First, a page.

Contact Info:

Robert S. Lipschitz, Esq.


Phone: (201) 330-7455

Robert J. Guanci, Esq.


Phone: (201) 330-7463



Posted on Thursday, October 1, 2015 by Joseph G. Ragno



Let’s begin with a simple and obvious reality-the vast majority of taxpayers who seek the advice of real estate tax professionals do so because they are unhappy with the assessed value of their property,  the tax burden levied on the property, or both.  However, lately, a new concern is becoming more and more prevalent among taxpayers and in particular, those who own investment-class properties. This concern is New Jersey’s so-called “Mansion Tax”.

To review, the “Mansion Tax” (N.J.S.A. 46:15-7.2) is a fee imposed upon the grantee of a deed to real estate which is classified for property tax purposes as either Class 2 (residential 1 to 4 family), any other real property conveyed to the same grantee in connection with the sale of Class 2 property regardless of classification, Class 3A (farmland if the property includes a building intended as or suitable for use as a residence), a cooperative unit, or property which is classified 4A (Commercial); AND the property is transferred for consideration in excess of $1,000,000. While the law as originally passed applied only to the transfer of residential property with price tags exceeding $1 million, in 2006, the law was amended to make it equally applicable to commercial properties bearing 4A Classification.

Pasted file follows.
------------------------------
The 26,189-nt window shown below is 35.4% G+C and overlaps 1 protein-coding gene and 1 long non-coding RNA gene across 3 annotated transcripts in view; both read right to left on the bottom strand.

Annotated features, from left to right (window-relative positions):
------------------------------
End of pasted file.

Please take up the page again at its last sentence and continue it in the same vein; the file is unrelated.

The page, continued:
At one percent (1%) of the recited consideration, the impact of the Mansion Tax cannot be overstated. In a significant deal, potential liability for the tax can be a significant factor in the underwriting decision. Often, the focus on the Classification of the property to be sold is not scrutinized until a Purchase and Sale Agreement is signed, and in some cases not until the eve of closing. If the classification of the property is undeniably correct; .e.g. in the case of the sale of an office building bearing a classification of 4A, the tax is paid at time of closing.  If, on the other hand, the property by its classification is plainly not subject to the tax;  e.g.,  an industrial property classified 4B, this fact is certified in the Affidavit of Consideration and the tax is avoided. However, what happens if the property is misclassified? What happens if a 350 unit apartment complex is classified 4A?